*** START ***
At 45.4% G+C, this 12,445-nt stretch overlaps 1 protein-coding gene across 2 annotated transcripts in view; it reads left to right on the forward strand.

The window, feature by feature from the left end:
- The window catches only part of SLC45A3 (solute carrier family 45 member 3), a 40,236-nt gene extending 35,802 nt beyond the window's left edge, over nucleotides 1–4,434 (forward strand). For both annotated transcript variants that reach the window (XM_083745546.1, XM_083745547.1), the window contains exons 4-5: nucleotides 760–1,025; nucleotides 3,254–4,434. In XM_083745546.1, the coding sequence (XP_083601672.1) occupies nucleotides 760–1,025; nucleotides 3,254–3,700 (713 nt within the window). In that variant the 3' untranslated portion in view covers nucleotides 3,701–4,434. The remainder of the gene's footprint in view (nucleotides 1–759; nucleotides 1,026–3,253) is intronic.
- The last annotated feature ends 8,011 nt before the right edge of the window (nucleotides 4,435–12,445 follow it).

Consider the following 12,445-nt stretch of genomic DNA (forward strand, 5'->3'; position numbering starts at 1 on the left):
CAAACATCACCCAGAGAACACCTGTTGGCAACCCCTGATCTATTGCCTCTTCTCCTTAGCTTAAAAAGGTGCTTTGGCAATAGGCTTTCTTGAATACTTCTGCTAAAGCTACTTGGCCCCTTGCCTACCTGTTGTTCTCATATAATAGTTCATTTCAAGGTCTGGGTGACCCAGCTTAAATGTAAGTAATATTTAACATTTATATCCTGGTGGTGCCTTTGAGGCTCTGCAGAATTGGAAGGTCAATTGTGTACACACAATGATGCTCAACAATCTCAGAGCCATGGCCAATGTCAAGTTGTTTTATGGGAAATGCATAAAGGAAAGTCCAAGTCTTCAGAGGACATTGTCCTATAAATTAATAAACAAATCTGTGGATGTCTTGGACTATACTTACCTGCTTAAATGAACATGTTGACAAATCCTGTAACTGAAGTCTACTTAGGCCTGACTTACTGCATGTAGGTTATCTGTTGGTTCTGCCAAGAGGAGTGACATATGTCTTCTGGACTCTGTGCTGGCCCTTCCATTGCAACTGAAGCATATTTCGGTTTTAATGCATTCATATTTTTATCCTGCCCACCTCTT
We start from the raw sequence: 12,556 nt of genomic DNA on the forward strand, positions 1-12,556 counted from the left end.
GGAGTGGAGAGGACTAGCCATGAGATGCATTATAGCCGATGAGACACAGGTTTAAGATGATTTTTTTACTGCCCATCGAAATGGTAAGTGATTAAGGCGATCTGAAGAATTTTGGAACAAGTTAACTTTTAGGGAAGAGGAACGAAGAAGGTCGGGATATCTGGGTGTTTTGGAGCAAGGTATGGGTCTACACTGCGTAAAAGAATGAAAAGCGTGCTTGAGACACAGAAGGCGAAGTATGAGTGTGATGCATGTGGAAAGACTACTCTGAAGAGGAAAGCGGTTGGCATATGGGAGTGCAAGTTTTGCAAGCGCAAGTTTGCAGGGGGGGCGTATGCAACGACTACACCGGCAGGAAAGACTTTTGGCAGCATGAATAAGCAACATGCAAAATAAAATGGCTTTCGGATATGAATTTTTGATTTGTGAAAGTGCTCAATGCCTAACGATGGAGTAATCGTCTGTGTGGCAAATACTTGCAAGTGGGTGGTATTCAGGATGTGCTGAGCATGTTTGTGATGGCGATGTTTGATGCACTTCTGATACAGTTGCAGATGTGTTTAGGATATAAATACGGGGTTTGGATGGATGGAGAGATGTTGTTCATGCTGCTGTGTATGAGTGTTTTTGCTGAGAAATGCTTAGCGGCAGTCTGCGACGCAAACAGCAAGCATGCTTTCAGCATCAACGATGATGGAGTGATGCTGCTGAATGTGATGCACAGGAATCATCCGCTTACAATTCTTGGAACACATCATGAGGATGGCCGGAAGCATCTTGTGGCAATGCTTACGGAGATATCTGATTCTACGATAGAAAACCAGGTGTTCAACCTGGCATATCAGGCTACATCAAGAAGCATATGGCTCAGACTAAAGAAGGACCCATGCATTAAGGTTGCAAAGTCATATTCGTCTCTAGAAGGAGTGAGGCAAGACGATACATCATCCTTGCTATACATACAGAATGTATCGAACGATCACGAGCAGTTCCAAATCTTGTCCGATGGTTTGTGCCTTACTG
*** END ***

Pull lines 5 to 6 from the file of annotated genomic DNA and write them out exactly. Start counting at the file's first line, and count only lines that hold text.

Consider the following 12,445-nt stretch of genomic DNA (forward strand, 5'->3'; position numbering starts at 1 on the left):
CAAACATCACCCAGAGAACACCTGTTGGCAACCCCTGATCTATTGCCTCTTCTCCTTAGCTTAAAAAGGTGCTTTGGCAATAGGCTTTCTTGAATACTTCTGCTAAAGCTACTTGGCCCCTTGCCTACCTGTTGTTCTCATATAATAGTTCATTTCAAGGTCTGGGTGACCCAGCTTAAATGTAAGTAATATTTAACATTTATATCCTGGTGGTGCCTTTGAGGCTCTGCAGAATTGGAAGGTCAATTGTGTACACACAATGATGCTCAACAATCTCAGAGCCATGGCCAATGTCAAGTTGTTTTATGGGAAATGCATAAAGGAAAGTCCAAGTCTTCAGAGGACATTGTCCTATAAATTAATAAACAAATCTGTGGATGTCTTGGACTATACTTACCTGCTTAAATGAACATGTTGACAAATCCTGTAACTGAAGTCTACTTAGGCCTGACTTACTGCATGTAGGTTATCTGTTGGTTCTGCCAAGAGGAGTGACATATGTCTTCTGGACTCTGTGCTGGCCCTTCCATTGCAACTGAAGCATATTTCGGTTTTAATGCATTCATATTTTTATCCTGCCCACCTCTT